Typically, the solubilization of inorganic phosphorus occurs as a consequence of the action of low molecular weight organic acids which are synthesized by various soil bacteria [18]. Conversely, the mineralization of organic phosphorus occurs through the synthesis of a variety of different phosphatases, catalyzing the hydrolysis of phosphoric esters [8]. Importantly, phosphate solubilization and mineralization can coexist in the same bacterial strain. Besides providing P to the plants, the phosphate solubilizing bacteria also augment the growth of plants by stimulating the efficiency of BNF, enhancing the availability of other trace elements by synthesizing important plant growth promoting substances [19,18].

Siderophore Production

Iron is a vital nutrient for almost all forms of life. All microorganisms known hitherto, with the exception of certain lactobacilli, essentially require iron [20]. The existence Iron in the form of Fe3+ at aerobic environment enables it to form insoluble hydroxides and oxyhydroxides, thus making it generally inaccessible to both plants and microorganisms [21]. Commonly, bacteria acquire iron by the secretion of low-molecular mass iron chelators referred to as siderophores which have high association constants for complexing iron. Most of the siderophores are water-soluble and can be divided into extracellular siderophores and intracellular siderophores. In both Gram-negative and Grampositive rhizobacteria, iron (Fe3+) in Fe3+-siderophore complex on bacterial membrane is reduced to Fe2+ which is further released into the cell from the siderophore via a gating mechanism linking the inner and outer membranes. During this reduction process, the siderophore may be destroyed/recycled [21].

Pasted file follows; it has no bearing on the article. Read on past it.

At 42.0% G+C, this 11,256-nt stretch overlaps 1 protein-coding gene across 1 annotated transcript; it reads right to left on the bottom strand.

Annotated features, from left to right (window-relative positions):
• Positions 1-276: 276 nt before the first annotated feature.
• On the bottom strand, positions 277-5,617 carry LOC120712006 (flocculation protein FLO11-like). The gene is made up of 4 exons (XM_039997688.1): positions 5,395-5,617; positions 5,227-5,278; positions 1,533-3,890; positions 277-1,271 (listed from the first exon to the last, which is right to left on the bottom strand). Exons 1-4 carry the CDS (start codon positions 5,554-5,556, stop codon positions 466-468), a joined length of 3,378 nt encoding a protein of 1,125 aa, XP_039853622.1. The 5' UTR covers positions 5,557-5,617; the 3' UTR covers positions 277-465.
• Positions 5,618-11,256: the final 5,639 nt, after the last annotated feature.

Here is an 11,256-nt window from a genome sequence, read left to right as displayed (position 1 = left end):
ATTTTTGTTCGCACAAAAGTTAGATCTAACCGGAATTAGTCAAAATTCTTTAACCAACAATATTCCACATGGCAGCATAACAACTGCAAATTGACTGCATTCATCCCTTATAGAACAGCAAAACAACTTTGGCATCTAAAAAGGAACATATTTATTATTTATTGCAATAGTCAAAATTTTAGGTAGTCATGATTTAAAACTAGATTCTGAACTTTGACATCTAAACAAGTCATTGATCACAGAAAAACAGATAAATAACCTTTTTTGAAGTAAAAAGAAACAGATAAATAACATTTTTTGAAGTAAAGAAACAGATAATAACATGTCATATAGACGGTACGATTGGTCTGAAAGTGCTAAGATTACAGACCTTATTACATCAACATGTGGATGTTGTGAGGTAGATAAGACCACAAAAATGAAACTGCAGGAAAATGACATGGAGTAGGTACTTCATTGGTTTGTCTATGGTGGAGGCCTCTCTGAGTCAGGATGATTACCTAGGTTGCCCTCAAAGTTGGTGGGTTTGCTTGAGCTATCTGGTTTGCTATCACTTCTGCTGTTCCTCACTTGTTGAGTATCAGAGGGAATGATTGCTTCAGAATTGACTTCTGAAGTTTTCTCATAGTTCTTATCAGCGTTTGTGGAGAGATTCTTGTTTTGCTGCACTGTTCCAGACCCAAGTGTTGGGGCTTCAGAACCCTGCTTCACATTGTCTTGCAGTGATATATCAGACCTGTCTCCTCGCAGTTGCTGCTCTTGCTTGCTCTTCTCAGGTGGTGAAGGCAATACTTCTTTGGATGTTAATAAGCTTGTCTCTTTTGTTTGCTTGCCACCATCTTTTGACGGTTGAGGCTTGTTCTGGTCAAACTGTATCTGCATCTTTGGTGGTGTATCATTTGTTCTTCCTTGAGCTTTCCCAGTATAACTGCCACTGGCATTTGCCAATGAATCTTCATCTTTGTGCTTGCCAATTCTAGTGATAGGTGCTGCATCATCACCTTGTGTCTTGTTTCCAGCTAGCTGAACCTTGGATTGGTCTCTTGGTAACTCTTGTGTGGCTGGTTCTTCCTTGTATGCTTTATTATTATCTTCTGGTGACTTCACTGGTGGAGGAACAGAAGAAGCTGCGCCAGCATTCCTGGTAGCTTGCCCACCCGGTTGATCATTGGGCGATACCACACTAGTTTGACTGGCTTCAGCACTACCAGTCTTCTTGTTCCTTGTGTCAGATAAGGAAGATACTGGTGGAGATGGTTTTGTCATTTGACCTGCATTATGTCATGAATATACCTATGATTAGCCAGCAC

Thus, siderophores act as solubilizing agents for iron from minerals or organic compounds under conditions of iron limitation [22]. Not only iron, siderophores also form stable complexes with other heavy metals that are of environmental concern, such as Al, Cd, Cu, Ga, In, Pb and Zn, as well as with radionuclides including U and Np [23]. Binding of the siderophore to a metal increases the soluble metal concentration [21]. Hence, bacterial siderophores help to alleviate the stresses imposed on plants by high soil levels of heavy metals. Plants assimilate iron from bacterial siderophores by means of different mechanisms, for instance, chelate and release of iron, the direct uptake of siderophore-Fe complexes, or by a ligand exchange reaction [24]. Numerous studies of the plant growth promotion vis-à-vis siderophore-mediated Fe-uptake as a result of siderophore producing rhizobacterial inoculations have been reported [21].